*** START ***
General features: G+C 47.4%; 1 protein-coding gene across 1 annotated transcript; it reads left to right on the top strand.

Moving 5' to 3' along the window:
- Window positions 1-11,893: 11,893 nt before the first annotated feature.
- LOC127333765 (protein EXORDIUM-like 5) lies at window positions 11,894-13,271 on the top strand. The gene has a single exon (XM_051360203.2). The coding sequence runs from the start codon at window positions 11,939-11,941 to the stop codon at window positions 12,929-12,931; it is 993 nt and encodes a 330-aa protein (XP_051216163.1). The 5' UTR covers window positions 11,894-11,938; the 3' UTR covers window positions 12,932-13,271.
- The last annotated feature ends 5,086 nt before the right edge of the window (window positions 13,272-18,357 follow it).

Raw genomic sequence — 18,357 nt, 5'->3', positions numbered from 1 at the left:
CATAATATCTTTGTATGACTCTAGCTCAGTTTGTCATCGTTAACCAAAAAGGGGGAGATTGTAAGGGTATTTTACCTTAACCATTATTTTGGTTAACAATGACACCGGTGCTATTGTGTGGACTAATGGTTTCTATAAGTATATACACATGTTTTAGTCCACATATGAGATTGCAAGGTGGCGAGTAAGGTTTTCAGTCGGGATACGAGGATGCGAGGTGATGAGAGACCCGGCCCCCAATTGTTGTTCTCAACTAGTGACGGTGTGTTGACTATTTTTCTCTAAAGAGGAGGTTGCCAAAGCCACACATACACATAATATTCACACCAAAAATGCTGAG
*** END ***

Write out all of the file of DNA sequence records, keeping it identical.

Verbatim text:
General features: G+C 47.4%; 1 protein-coding gene across 1 annotated transcript; it reads left to right on the top strand.

Moving 5' to 3' along the window:
- Window positions 1-11,893: 11,893 nt before the first annotated feature.
- LOC127333765 (protein EXORDIUM-like 5) lies at window positions 11,894-13,271 on the top strand. The gene has a single exon (XM_051360203.2). The coding sequence runs from the start codon at window positions 11,939-11,941 to the stop codon at window positions 12,929-12,931; it is 993 nt and encodes a 330-aa protein (XP_051216163.1). The 5' UTR covers window positions 11,894-11,938; the 3' UTR covers window positions 12,932-13,271.
- The last annotated feature ends 5,086 nt before the right edge of the window (window positions 13,272-18,357 follow it).

Raw genomic sequence — 18,357 nt, 5'->3', positions numbered from 1 at the left:
CATAATATCTTTGTATGACTCTAGCTCAGTTTGTCATCGTTAACCAAAAAGGGGGAGATTGTAAGGGTATTTTACCTTAACCATTATTTTGGTTAACAATGACACCGGTGCTATTGTGTGGACTAATGGTTTCTATAAGTATATACACATGTTTTAGTCCACATATGAGATTGCAAGGTGGCGAGTAAGGTTTTCAGTCGGGATACGAGGATGCGAGGTGATGAGAGACCCGGCCCCCAATTGTTGTTCTCAACTAGTGACGGTGTGTTGACTATTTTTCTCTAAAGAGGAGGTTGCCAAAGCCACACATACACATAATATTCACACCAAAAATGCTGAG